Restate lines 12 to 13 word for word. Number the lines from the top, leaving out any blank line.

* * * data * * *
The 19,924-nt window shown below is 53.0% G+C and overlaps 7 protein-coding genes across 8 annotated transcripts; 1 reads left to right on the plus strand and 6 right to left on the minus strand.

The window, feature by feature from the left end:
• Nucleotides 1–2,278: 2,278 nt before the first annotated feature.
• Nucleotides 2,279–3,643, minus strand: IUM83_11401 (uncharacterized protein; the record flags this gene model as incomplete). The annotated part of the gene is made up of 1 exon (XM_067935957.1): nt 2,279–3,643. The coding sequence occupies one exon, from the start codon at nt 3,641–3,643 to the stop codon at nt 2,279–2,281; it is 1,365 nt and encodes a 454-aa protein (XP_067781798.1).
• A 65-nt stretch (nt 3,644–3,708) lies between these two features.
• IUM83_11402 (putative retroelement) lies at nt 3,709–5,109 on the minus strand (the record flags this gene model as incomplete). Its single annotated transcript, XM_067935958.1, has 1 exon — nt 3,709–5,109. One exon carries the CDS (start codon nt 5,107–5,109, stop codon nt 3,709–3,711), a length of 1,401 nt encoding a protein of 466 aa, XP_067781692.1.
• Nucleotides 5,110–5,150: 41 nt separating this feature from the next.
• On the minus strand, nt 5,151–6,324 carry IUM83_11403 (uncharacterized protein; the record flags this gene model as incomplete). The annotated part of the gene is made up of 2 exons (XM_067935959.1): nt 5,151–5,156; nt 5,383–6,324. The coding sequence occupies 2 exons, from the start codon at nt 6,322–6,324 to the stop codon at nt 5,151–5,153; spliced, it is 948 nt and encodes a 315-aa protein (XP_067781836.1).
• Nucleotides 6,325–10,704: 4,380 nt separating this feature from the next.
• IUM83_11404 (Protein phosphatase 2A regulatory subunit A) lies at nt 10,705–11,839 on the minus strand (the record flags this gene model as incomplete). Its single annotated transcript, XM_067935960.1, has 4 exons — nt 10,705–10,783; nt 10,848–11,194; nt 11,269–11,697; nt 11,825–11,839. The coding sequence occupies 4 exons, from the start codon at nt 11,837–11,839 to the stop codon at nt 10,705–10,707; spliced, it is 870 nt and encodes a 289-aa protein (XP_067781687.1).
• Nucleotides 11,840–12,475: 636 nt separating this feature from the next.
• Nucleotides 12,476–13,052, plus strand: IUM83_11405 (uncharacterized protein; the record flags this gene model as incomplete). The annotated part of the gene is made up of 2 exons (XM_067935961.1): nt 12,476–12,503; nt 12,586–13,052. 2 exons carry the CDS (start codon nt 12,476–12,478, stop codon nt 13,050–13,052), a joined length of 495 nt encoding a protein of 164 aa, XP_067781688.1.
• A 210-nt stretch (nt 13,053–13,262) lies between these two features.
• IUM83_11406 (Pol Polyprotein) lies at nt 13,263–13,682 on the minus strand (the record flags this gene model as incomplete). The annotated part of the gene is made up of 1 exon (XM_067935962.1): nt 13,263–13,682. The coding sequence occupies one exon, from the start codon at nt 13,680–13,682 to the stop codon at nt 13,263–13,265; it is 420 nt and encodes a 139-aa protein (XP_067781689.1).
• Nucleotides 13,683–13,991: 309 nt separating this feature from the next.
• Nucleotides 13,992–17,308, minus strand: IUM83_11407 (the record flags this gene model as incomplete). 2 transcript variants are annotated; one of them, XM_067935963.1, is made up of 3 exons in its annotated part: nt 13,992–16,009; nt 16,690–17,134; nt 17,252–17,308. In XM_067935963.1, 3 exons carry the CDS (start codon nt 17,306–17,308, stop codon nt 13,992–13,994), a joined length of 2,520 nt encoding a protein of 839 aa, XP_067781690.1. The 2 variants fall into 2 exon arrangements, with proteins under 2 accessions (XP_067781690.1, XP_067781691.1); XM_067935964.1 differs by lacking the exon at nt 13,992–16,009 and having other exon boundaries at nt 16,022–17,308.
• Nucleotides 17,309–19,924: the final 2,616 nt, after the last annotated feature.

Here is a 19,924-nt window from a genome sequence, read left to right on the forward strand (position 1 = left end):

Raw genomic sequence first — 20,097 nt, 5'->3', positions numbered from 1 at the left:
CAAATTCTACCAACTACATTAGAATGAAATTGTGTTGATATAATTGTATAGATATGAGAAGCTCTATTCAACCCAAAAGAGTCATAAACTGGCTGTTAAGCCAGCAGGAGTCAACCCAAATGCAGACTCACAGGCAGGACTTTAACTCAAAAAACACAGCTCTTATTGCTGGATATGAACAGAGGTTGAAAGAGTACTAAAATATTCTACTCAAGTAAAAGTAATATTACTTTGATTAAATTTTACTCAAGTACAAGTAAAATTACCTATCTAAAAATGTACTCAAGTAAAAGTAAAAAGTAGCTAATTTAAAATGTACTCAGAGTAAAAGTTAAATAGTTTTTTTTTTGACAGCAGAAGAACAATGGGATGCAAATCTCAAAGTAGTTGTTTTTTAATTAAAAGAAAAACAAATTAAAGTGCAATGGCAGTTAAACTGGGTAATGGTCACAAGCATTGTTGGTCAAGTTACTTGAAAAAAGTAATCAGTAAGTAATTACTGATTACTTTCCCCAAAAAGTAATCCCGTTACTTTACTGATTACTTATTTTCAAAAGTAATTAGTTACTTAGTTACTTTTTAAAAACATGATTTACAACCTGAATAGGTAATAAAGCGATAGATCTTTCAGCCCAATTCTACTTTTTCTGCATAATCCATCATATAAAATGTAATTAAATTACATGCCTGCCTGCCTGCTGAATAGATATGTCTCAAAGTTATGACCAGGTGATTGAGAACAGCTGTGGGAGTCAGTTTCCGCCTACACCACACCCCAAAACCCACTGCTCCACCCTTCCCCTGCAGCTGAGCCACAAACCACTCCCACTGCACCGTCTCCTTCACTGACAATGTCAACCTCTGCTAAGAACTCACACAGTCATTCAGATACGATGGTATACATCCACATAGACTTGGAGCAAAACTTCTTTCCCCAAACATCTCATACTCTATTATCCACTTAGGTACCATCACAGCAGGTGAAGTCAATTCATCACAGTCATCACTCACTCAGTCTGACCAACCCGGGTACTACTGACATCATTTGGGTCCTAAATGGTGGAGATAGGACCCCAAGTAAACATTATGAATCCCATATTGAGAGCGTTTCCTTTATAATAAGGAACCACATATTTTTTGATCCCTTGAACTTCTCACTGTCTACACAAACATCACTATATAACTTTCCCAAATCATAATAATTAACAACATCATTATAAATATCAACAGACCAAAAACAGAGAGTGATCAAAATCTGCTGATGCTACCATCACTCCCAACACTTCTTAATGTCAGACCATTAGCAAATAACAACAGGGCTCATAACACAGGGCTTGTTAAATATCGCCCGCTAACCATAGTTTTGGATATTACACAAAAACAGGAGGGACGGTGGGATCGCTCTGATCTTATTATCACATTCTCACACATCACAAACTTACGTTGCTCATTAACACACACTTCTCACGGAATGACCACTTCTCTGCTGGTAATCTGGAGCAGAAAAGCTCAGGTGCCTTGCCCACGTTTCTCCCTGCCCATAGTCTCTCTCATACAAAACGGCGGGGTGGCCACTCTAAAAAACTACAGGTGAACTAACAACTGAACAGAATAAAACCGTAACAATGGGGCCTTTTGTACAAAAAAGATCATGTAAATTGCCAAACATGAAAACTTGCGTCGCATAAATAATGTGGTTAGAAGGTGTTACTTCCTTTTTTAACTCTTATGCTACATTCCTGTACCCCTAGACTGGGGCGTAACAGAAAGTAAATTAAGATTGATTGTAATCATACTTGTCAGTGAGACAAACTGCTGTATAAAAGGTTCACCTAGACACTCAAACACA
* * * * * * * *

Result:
• Nucleotides 12,476–13,052, plus strand: IUM83_11405 (uncharacterized protein; the record flags this gene model as incomplete). The annotated part of the gene is made up of 2 exons (XM_067935961.1): nt 12,476–12,503; nt 12,586–13,052. 2 exons carry the CDS (start codon nt 12,476–12,478, stop codon nt 13,050–13,052), a joined length of 495 nt encoding a protein of 164 aa, XP_067781688.1.
• A 210-nt stretch (nt 13,053–13,262) lies between these two features.